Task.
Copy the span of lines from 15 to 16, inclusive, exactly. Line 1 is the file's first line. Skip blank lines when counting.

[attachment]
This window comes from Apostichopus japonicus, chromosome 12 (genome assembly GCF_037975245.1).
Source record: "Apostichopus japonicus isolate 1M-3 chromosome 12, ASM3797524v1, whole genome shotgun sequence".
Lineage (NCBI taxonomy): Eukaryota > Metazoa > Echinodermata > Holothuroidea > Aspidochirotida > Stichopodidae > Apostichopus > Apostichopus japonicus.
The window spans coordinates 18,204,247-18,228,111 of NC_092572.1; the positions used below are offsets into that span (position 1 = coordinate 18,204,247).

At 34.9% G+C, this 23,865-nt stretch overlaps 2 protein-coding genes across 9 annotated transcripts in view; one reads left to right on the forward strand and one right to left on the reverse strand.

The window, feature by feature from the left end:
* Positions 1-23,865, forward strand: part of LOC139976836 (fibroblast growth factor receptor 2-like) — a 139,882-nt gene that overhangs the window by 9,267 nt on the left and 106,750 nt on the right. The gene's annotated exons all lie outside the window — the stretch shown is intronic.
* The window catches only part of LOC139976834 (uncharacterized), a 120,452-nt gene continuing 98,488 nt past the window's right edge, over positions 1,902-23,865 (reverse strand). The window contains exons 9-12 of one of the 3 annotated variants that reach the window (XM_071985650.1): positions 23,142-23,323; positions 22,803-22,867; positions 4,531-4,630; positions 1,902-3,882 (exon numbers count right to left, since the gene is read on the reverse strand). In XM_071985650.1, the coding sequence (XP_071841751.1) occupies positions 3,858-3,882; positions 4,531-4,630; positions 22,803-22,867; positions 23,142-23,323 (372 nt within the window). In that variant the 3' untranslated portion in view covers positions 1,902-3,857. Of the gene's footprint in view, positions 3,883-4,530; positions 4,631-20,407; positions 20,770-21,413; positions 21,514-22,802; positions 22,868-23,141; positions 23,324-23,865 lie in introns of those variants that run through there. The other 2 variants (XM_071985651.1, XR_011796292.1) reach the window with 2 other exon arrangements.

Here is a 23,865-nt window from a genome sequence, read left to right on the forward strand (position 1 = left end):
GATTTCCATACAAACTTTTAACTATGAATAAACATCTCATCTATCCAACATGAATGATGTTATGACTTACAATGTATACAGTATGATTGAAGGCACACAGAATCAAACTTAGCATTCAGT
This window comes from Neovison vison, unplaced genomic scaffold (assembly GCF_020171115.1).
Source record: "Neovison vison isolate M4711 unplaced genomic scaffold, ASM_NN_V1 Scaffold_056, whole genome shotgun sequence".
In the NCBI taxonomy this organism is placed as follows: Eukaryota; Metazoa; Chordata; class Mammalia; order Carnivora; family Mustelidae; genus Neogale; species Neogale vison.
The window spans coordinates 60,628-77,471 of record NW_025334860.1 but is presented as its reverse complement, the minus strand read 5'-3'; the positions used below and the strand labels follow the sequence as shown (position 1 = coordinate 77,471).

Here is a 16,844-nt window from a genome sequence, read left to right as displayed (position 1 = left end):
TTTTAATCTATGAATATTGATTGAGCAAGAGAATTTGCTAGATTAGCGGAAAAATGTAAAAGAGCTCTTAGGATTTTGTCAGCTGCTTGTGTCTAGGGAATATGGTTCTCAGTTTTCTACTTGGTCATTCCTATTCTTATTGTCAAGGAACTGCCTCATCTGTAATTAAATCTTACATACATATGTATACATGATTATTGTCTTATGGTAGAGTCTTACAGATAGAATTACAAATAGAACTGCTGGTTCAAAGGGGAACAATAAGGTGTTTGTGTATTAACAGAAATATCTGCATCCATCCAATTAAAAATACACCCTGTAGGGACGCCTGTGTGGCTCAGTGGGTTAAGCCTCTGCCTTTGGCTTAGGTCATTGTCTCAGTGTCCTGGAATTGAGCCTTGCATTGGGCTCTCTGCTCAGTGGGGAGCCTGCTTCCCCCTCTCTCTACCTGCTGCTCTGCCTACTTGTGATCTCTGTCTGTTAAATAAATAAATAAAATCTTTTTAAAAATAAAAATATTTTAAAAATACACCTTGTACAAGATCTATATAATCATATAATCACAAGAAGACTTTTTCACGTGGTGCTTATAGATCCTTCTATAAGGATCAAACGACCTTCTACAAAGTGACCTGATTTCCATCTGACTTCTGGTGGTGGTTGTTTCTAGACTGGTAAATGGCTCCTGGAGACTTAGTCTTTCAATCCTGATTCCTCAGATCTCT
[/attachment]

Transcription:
Here is a 16,844-nt window from a genome sequence, read left to right as displayed (position 1 = left end):
TTTTAATCTATGAATATTGATTGAGCAAGAGAATTTGCTAGATTAGCGGAAAAATGTAAAAGAGCTCTTAGGATTTTGTCAGCTGCTTGTGTCTAGGGAATATGGTTCTCAGTTTTCTACTTGGTCATTCCTATTCTTATTGTCAAGGAACTGCCTCATCTGTAATTAAATCTTACATACATATGTATACATGATTATTGTCTTATGGTAGAGTCTTACAGATAGAATTACAAATAGAACTGCTGGTTCAAAGGGGAACAATAAGGTGTTTGTGTATTAACAGAAATATCTGCATCCATCCAATTAAAAATACACCCTGTAGGGACGCCTGTGTGGCTCAGTGGGTTAAGCCTCTGCCTTTGGCTTAGGTCATTGTCTCAGTGTCCTGGAATTGAGCCTTGCATTGGGCTCTCTGCTCAGTGGGGAGCCTGCTTCCCCCTCTCTCTACCTGCTGCTCTGCCTACTTGTGATCTCTGTCTGTTAAATAAATAAATAAAATCTTTTTAAAAATAAAAATATTTTAAAAATACACCTTGTACAAGATCTATATAATCATATAATCACAAGAAGACTTTTTCACGTGGTGCTTATAGATCCTTCTATAAGGATCAAACGACCTTCTACAAAGTGACCTGATTTCCATCTGACTTCTGGTGGTGGTTGTTTCTAGACTGGTAAATGGCTCCTGGAGACTTAGTCTTTCAATCCTGATTCCTCAGATCTCT